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Author Topic: Studer Vista 5  (Read 10011 times)

Mac Kerr

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Lotsa mixes
« Reply #10 on: August 03, 2011, 10:00:15 am »

I know I'm shining my newbie light on when I ask this, but how does one use 36 different mixes? (with 20 being stereo).

I've never done any high end corporate work so clearly I'm missing something. Do the video feeds need that much a different mix?

In a word, yes. I am providing audio for 8 different video feeds that are program video from 6 different live venues, and 2 foreign language feeds that do not have interpretation mixed over the foreign speakers. Each of those 8 feeds gets 2 stereo mixes, 1 mixed stereo program with stereo audience reaction mixed in, 1 split track with mono program on L and mono audience reaction on R. There are 4 spare stereo mixes for "Oh by the way". I also provide 4 mono english translation mixes for press, 2 mono mixes to interpretation so they can do 2 venues at a time, 5 webcasts, and 3 iso record feeds. The 8 video feeds with 4 tracks each are routed to many destinations in the building as well as the broadcast pool, and 3 record decks per feed.

When you need the flexibility to change any feed at any time you really need a lot of aux sends.

Mac
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Chris Buford

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Re: Lotsa mixes
« Reply #11 on: August 03, 2011, 11:45:50 am »


In a word, yes. I am providing audio for 8 different video feeds that are program video from 6 different live venues, and 2 foreign language feeds that do not have interpretation mixed over the foreign speakers.

Wow. Thanks for explaining that. Makes an all day festival seem like a walk in the park.
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Mac Kerr

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Re: Lotsa mixes
« Reply #12 on: August 03, 2011, 12:52:21 pm »

Wow. Thanks for explaining that. Makes an all day festival seem like a walk in the park.

An all day festival is a lot more work, this just needs a lot of preproduction and  a lot of mix buses (and 3 days of load in for 4 days of events).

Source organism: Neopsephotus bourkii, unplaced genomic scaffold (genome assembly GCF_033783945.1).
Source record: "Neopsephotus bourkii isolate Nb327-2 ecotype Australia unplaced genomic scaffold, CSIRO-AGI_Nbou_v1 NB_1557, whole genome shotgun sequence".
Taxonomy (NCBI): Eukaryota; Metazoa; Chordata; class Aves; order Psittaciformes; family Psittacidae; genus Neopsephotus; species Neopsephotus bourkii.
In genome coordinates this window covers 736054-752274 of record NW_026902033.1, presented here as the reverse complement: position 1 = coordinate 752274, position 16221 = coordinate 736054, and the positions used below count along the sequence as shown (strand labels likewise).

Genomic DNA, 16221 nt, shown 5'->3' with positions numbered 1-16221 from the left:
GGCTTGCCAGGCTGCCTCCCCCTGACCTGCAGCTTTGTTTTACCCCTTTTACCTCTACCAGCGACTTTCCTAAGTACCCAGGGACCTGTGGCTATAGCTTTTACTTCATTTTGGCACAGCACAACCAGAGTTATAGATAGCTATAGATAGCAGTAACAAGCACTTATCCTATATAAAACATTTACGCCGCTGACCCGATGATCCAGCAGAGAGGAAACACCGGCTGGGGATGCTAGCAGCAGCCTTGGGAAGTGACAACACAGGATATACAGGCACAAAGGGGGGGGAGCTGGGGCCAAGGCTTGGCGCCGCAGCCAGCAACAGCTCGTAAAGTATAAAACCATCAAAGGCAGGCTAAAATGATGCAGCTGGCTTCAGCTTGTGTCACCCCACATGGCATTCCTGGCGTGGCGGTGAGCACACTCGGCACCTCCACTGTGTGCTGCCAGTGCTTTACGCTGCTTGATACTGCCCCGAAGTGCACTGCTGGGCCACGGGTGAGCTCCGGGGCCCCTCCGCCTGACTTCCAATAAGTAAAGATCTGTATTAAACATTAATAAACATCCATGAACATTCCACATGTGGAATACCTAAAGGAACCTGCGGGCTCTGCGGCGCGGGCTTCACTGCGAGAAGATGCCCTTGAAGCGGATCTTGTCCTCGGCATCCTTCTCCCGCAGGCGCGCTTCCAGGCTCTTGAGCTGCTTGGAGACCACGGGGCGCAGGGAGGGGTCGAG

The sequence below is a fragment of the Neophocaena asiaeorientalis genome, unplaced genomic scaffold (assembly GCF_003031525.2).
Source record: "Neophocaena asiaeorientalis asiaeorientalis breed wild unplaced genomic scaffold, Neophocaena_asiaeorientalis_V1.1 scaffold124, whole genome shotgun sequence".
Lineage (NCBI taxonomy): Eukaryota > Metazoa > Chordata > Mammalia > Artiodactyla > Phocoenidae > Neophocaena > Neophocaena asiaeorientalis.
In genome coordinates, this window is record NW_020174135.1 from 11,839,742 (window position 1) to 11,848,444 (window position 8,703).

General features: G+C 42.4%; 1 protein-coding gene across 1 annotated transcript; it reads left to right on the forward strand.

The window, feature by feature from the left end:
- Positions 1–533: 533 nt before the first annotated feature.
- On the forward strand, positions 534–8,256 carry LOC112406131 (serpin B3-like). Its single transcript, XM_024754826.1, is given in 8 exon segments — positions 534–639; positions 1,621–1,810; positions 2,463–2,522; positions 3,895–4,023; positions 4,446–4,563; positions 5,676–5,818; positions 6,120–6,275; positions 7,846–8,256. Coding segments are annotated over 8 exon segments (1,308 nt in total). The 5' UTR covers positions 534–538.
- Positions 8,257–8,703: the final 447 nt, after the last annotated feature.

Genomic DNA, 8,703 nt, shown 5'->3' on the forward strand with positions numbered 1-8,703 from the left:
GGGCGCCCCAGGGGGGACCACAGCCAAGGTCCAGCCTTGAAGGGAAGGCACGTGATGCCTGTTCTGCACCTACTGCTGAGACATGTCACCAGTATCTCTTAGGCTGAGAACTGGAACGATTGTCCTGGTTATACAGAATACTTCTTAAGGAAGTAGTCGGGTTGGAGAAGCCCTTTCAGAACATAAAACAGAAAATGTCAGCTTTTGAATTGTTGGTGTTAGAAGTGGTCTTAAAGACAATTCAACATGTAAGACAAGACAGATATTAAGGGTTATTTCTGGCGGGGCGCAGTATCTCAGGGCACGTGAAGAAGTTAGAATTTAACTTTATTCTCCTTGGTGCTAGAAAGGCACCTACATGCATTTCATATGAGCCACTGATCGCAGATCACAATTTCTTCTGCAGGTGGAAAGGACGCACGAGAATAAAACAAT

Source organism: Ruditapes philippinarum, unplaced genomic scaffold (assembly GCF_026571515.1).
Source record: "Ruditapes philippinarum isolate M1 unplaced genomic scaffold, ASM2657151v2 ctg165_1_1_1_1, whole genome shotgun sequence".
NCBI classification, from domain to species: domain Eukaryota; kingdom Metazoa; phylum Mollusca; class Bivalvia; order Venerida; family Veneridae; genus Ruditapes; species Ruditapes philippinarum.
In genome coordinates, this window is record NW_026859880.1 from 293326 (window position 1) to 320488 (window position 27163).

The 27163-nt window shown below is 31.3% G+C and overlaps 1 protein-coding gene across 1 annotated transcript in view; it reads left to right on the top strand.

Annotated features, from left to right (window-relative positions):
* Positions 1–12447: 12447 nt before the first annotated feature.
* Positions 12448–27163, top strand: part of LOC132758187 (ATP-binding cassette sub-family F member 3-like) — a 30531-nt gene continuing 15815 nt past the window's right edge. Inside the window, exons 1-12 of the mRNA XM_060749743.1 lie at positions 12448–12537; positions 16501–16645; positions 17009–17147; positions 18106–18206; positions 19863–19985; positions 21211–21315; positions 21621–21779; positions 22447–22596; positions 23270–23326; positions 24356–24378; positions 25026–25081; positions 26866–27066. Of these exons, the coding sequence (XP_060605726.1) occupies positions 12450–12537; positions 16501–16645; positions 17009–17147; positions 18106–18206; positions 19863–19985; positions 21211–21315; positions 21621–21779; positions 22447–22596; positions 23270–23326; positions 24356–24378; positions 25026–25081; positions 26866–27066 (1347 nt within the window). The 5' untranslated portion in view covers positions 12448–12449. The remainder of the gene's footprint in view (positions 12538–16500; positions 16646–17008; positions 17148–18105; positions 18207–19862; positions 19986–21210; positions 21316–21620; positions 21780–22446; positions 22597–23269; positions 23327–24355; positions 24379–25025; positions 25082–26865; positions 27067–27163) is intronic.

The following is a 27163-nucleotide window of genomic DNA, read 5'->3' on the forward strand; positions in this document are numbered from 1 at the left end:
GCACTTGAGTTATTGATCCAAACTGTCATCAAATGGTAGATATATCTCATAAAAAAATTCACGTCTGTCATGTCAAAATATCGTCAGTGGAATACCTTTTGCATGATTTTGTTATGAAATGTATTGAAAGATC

Mac
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Marcus Thiel

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Re: Lotsa mixes
« Reply #13 on: August 03, 2011, 04:26:38 pm »

Quote
haven't figured out how it deals with different configs, but I have confirmed that I can add mix buses and control channels to create a new config, and when I load my console layout into it nothing is screwed up.

as Studer explained it to me, it is not possible to do configs like Mix Busses etc. without the config software, witch is NOT Virtual Vista.


Quote
But if you want to change the physical configuration, changing cards etc., then you need to recompile the internal system software. This means that you need a copy of the compiler software. Also mentioned, was the need to make sure, that your VV is the same as that used when the config was compiled. That's how it was explained to me. So far this console looks to be very impressive.
Quote

You can only share Files between Consoles that have EXACT the same configuration. And the configuration software (here in Germany) is a few thousand Euros.

so really take care you have somebody who really is into the Software etc., to show what is working and what is impossible to achieve ... the desk is really impressive, but the configuration is a real drawback for "normal" use and fast configurations.

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Mac Kerr

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Re: Lotsa mixes
« Reply #14 on: August 03, 2011, 05:00:26 pm »

as Studer explained it to me, it is not possible to do configs like Mix Busses etc. without the config software, witch is NOT Virtual Vista.

That is correct. The config software is not Virtual Vista.

Mac
« Last Edit: August 14, 2011, 09:00:16 pm by Mac Kerr »
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Iain.Macdonald

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Re: Lotsa mixes
« Reply #15 on: August 04, 2011, 09:08:56 am »

Quote
haven't figured out how it deals with different configs, but I have confirmed that I can add mix buses and control channels to create a new config, and when I load my console layout into it nothing is screwed up.

as Studer explained it to me, it is not possible to do configs like Mix Busses etc. without the config software, witch is NOT Virtual Vista.


Quote
But if you want to change the physical configuration, changing cards etc., then you need to recompile the internal system software. This means that you need a copy of the compiler software. Also mentioned, was the need to make sure, that your VV is the same as that used when the config was compiled. That's how it was explained to me. So far this console looks to be very impressive.